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Folk taxonomy and use of mushrooms in communities around Ngorongoro and Serengeti National Park, Tanzania.

Overview of attention for article published in Journal of Ethnobiology and Ethnomedicine, September 2012
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Mentioned by

twitter
3 tweeters

Citations

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21 Dimensions

Readers on

mendeley
72 Mendeley
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Title
Folk taxonomy and use of mushrooms in communities around Ngorongoro and Serengeti National Park, Tanzania.
Published in
Journal of Ethnobiology and Ethnomedicine, September 2012
DOI 10.1186/1746-4269-8-36
Pubmed ID
Authors

Tibuhwa, Donatha Damian

Abstract

Maasai and Kurya form two main communities around the Serengeti National Park in Tanzania which are mainly pastoralists. Changing climate to excessive drought, have recently forced them to start practicing subsistence farming which is severely affected by wild animals. This study explored status of the folk taxonomy and uses of mushrooms in the two communities as a pave way for possibilities of introducing mushroom cultivation, an alternative crop which is hardly affected by wild animals.

Twitter Demographics

The data shown below were collected from the profiles of 3 tweeters who shared this research output. Click here to find out more about how the information was compiled.

Mendeley readers

The data shown below were compiled from readership statistics for 72 Mendeley readers of this research output. Click here to see the associated Mendeley record.

Geographical breakdown

Country Count As %
Brazil 2 3%
South Africa 1 1%
Germany 1 1%
France 1 1%
India 1 1%
United States 1 1%
Philippines 1 1%
Unknown 64 89%

Demographic breakdown

Readers by professional status Count As %
Student > Master 17 24%
Researcher 15 21%
Student > Ph. D. Student 13 18%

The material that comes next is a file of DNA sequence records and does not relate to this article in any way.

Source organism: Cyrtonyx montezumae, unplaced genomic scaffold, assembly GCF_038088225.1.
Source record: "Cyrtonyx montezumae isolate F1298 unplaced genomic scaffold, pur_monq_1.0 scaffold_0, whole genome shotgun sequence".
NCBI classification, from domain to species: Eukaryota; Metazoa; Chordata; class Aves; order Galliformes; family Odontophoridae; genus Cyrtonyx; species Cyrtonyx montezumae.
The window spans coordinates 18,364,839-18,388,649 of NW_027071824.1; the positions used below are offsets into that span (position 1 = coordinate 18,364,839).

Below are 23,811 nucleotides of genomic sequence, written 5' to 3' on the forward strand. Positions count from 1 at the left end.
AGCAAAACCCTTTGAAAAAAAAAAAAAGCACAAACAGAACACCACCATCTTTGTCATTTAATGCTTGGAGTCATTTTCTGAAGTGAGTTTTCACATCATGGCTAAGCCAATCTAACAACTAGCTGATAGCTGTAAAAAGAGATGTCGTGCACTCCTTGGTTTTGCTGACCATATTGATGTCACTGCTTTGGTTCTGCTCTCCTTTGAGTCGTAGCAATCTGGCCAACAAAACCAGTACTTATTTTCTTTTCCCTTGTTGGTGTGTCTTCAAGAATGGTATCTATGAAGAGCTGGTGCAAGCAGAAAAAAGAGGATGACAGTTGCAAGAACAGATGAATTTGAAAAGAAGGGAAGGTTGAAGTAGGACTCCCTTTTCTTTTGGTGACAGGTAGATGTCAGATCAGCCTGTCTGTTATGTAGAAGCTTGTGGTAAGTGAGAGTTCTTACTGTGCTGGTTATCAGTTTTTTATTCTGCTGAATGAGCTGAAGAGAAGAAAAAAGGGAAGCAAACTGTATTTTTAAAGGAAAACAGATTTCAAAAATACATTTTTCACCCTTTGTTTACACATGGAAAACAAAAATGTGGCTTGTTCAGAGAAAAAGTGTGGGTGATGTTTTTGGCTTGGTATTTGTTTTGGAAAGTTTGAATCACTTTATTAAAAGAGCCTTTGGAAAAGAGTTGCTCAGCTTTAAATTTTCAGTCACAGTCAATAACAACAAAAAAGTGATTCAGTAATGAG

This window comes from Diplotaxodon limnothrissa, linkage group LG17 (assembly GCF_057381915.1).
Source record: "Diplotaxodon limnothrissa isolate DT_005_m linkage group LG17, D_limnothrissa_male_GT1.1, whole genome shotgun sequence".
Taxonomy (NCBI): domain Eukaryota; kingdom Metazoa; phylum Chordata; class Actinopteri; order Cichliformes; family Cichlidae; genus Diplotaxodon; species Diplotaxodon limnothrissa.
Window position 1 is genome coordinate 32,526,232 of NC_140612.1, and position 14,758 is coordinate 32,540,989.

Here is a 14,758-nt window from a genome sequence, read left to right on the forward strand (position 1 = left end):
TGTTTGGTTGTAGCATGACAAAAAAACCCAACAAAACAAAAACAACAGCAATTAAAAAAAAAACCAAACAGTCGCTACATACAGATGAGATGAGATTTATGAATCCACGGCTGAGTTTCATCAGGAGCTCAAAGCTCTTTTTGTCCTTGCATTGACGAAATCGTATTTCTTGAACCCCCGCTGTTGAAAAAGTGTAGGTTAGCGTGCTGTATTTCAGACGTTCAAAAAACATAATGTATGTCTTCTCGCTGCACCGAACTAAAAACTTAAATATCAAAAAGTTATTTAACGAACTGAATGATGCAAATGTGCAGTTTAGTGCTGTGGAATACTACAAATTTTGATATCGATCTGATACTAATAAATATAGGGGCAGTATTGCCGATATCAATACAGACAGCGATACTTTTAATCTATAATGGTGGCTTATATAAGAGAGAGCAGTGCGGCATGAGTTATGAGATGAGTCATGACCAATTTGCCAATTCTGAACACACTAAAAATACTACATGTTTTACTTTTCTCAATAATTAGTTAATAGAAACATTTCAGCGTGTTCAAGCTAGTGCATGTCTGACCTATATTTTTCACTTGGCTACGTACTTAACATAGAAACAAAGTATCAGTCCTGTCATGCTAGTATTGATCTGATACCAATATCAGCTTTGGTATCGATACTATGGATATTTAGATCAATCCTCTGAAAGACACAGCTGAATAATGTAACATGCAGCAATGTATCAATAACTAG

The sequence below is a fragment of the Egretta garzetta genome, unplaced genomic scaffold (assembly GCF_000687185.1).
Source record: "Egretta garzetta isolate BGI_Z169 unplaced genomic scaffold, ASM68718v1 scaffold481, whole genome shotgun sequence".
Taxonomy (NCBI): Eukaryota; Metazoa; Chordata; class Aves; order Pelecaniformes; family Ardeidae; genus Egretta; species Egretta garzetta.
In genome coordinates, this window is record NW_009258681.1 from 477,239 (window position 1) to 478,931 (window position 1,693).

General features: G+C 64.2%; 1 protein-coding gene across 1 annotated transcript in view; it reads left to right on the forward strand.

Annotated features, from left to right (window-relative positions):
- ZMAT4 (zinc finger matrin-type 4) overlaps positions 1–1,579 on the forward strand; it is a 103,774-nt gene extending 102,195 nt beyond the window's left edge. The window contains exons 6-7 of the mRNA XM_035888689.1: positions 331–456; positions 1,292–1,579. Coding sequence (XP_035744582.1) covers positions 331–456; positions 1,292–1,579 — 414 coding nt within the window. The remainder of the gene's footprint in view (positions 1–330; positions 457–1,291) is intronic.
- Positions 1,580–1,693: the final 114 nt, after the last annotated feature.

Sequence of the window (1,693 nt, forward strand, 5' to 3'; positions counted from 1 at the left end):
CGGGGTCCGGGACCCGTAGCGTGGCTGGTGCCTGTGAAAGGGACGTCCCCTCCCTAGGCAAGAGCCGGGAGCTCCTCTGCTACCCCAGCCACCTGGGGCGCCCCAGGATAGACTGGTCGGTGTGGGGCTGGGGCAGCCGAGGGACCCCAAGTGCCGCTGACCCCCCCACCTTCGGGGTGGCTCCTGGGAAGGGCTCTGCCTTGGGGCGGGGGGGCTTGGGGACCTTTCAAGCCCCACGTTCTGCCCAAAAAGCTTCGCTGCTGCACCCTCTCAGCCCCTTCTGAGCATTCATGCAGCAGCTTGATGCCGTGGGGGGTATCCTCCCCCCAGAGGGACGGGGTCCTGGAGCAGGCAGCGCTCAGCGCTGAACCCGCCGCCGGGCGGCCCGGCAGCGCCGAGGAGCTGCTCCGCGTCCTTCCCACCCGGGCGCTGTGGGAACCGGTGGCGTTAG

Student > Postgraduate 6 8%
Student > Bachelor 4 6%
Other 11 15%
Unknown 6 8%
Readers by discipline Count As %
Agricultural and Biological Sciences 32 44%
Environmental Science 9 13%
Social Sciences 5 7%
Medicine and Dentistry 4 6%
Biochemistry, Genetics and Molecular Biology 2 3%
Other 10 14%
Unknown 10 14%

Attention Score in Context

This research output has an Altmetric Attention Score of 2. This is our high-level measure of the quality and quantity of online attention that it has received. This Attention Score, as well as the ranking and number of research outputs shown below, was calculated when the research output was last mentioned on 03 May 2013.
All research outputs
#6,257,853
of 11,092,209 outputs
Outputs from Journal of Ethnobiology and Ethnomedicine
#330
of 538 outputs
Outputs of similar age
#54,821
of 113,488 outputs
Outputs of similar age from Journal of Ethnobiology and Ethnomedicine
#7
of 11 outputs
Altmetric has tracked 11,092,209 research outputs across all sources so far. This one is in the 41st percentile – i.e., 41% of other outputs scored the same or lower than it.
So far Altmetric has tracked 538 research outputs from this source. They receive a mean Attention Score of 4.0. This one is in the 34th percentile – i.e., 34% of its peers scored the same or lower than it.
Older research outputs will score higher simply because they've had more time to accumulate mentions. To account for age we can compare this Altmetric Attention Score to the 113,488 tracked outputs that were published within six weeks on either side of this one in any source. This one is in the 49th percentile – i.e., 49% of its contemporaries scored the same or lower than it.
We're also able to compare this research output to 11 others from the same source and published within six weeks on either side of this one. This one is in the 36th percentile – i.e., 36% of its contemporaries scored the same or lower than it.